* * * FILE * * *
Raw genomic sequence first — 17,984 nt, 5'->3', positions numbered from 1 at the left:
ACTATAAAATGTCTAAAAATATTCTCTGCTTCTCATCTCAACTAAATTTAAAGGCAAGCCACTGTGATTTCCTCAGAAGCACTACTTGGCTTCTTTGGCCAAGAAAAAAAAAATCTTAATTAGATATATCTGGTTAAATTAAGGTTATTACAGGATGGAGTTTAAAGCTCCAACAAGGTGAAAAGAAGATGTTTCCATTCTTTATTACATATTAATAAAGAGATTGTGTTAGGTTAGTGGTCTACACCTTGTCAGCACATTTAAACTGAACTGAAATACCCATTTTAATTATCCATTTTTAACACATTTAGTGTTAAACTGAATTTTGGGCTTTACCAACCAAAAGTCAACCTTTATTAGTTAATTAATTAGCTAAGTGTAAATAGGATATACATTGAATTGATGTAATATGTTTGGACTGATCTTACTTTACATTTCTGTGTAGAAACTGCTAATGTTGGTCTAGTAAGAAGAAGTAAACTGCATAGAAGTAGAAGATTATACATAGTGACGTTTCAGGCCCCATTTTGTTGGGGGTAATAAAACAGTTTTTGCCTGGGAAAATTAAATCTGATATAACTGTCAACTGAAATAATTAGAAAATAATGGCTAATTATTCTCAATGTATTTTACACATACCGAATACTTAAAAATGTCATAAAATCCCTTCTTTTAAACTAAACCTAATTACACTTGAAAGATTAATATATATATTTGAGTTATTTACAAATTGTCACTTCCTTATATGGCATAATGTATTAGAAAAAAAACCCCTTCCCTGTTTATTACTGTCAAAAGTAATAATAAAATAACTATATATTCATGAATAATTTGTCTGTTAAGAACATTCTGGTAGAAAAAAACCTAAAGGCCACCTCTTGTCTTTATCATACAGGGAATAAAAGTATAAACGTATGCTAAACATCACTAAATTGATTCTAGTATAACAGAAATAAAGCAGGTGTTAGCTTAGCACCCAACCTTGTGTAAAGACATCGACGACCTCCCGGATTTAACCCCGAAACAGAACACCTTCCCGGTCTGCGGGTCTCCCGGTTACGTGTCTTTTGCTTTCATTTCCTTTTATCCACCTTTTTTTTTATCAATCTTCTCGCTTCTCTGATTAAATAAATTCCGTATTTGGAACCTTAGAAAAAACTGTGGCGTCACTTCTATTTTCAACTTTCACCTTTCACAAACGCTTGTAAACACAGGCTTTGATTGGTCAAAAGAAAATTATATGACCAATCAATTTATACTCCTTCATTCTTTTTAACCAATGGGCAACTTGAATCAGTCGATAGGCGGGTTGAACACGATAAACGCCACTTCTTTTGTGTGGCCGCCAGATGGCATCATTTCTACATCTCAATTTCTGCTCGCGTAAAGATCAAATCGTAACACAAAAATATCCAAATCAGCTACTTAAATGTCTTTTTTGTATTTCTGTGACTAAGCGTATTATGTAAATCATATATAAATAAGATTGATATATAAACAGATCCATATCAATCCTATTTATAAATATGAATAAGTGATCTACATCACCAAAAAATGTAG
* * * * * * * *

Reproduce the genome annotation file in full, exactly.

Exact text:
Raw genomic sequence first — 17,984 nt, 5'->3', positions numbered from 1 at the left:
ACTATAAAATGTCTAAAAATATTCTCTGCTTCTCATCTCAACTAAATTTAAAGGCAAGCCACTGTGATTTCCTCAGAAGCACTACTTGGCTTCTTTGGCCAAGAAAAAAAAAATCTTAATTAGATATATCTGGTTAAATTAAGGTTATTACAGGATGGAGTTTAAAGCTCCAACAAGGTGAAAAGAAGATGTTTCCATTCTTTATTACATATTAATAAAGAGATTGTGTTAGGTTAGTGGTCTACACCTTGTCAGCACATTTAAACTGAACTGAAATACCCATTTTAATTATCCATTTTTAACACATTTAGTGTTAAACTGAATTTTGGGCTTTACCAACCAAAAGTCAACCTTTATTAGTTAATTAATTAGCTAAGTGTAAATAGGATATACATTGAATTGATGTAATATGTTTGGACTGATCTTACTTTACATTTCTGTGTAGAAACTGCTAATGTTGGTCTAGTAAGAAGAAGTAAACTGCATAGAAGTAGAAGATTATACATAGTGACGTTTCAGGCCCCATTTTGTTGGGGGTAATAAAACAGTTTTTGCCTGGGAAAATTAAATCTGATATAACTGTCAACTGAAATAATTAGAAAATAATGGCTAATTATTCTCAATGTATTTTACACATACCGAATACTTAAAAATGTCATAAAATCCCTTCTTTTAAACTAAACCTAATTACACTTGAAAGATTAATATATATATTTGAGTTATTTACAAATTGTCACTTCCTTATATGGCATAATGTATTAGAAAAAAAACCCCTTCCCTGTTTATTACTGTCAAAAGTAATAATAAAATAACTATATATTCATGAATAATTTGTCTGTTAAGAACATTCTGGTAGAAAAAAACCTAAAGGCCACCTCTTGTCTTTATCATACAGGGAATAAAAGTATAAACGTATGCTAAACATCACTAAATTGATTCTAGTATAACAGAAATAAAGCAGGTGTTAGCTTAGCACCCAACCTTGTGTAAAGACATCGACGACCTCCCGGATTTAACCCCGAAACAGAACACCTTCCCGGTCTGCGGGTCTCCCGGTTACGTGTCTTTTGCTTTCATTTCCTTTTATCCACCTTTTTTTTTATCAATCTTCTCGCTTCTCTGATTAAATAAATTCCGTATTTGGAACCTTAGAAAAAACTGTGGCGTCACTTCTATTTTCAACTTTCACCTTTCACAAACGCTTGTAAACACAGGCTTTGATTGGTCAAAAGAAAATTATATGACCAATCAATTTATACTCCTTCATTCTTTTTAACCAATGGGCAACTTGAATCAGTCGATAGGCGGGTTGAACACGATAAACGCCACTTCTTTTGTGTGGCCGCCAGATGGCATCATTTCTACATCTCAATTTCTGCTCGCGTAAAGATCAAATCGTAACACAAAAATATCCAAATCAGCTACTTAAATGTCTTTTTTGTATTTCTGTGACTAAGCGTATTATGTAAATCATATATAAATAAGATTGATATATAAACAGATCCATATCAATCCTATTTATAAATATGAATAAGTGATCTACATCACCAAAAAATGTAG